We ship trees in both fall and spring, but for most customers spring is usually the best time.
When to plant?
For customers in warmer zones, 8A and above, late fall is a good time to plant fruit trees. However, the trees must be dormant before transplanting, so we have to wait for winter to be on the doorstep before we can ship the trees - typically around Thanksgiving. Spring is also a good time to plant for the warmer zones.
If you are in zones 7A or 7B, then fall planting is also usually safe. However check the long term weather forecast for your area, because if temperatures drop into the low teens in late November or early December the trees will be at risk.
If you are in colder zones, or your ground is likely to freeze over by the end of November, we do not recommend fall planting, Spring is a far better time to plant.
Benefits of fall planting
There are definitely advantages to fall planting. The main benefit is allowing the tree to settle in to its new location while the soil is still warm, and the roots can still grow a bit. This gives the tree a head-start in the spring. In areas where average winter minimum temperatures hover around freezing or above, there is no reason not to plant in the fall.
In other words, since bare-root fruit trees cannot be transplanted until mid/late November, and since they have to be dormant when transplanted, the benefits of fall planting are less than they are for pot-grown plants transplanted in early fall.
However the timing of fall planting is crucial. The trees must be dormant before transplanting, so there is a small window, around the end of November, when newly-dormant fruit trees can be shipped for planting in warmer zones.
It is for this reason that we cannot ship trees in September and October. The trees are still growing at this point and digging them up would be counter-productive.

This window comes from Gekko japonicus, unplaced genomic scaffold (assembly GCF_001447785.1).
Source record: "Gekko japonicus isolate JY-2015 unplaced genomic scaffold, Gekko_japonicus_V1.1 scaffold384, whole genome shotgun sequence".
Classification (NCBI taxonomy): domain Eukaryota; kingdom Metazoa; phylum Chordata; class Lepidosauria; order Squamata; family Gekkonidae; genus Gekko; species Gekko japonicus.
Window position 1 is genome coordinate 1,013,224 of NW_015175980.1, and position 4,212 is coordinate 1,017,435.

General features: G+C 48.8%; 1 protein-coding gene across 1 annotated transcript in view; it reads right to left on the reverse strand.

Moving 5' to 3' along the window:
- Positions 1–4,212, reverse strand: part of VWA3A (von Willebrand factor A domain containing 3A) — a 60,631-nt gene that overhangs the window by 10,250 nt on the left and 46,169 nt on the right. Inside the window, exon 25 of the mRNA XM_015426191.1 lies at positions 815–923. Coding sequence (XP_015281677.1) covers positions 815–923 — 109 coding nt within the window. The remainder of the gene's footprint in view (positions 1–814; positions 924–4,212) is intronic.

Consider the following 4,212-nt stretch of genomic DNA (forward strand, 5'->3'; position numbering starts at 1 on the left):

Disadvantages of fall planting
For customers in colder zones, 7A and below, there are significant risks associated with planting bare-root fruit trees in the fall. The main concern is that a newly-planted fruit tree will not be able to cope with a sudden drop in temperatures below freezing, and while the real cold temperatures may not arrive until January / February, it is not really worth taking the risk.
We only ship trees whilst they are still dormant - it is rarely a good idea to try to plant a bare-root fruit tree that has already broken dormancy.
The main catch with spring planting is that the rapid transition from dormancy to growth puts considerable demand on the root system. Fortunately some simple steps will help the new tree get established quickly. Firstly, make sure you cut the stem back on planting, as recommended in our planting instructions. Secondly, pay attention to watering in the spring and summer, make sure the tree gets the water it needs (but don't drown it).
In other respects, the wake-up call of spring planting is a good thing for the tree, as it will help it break dormancy decisively.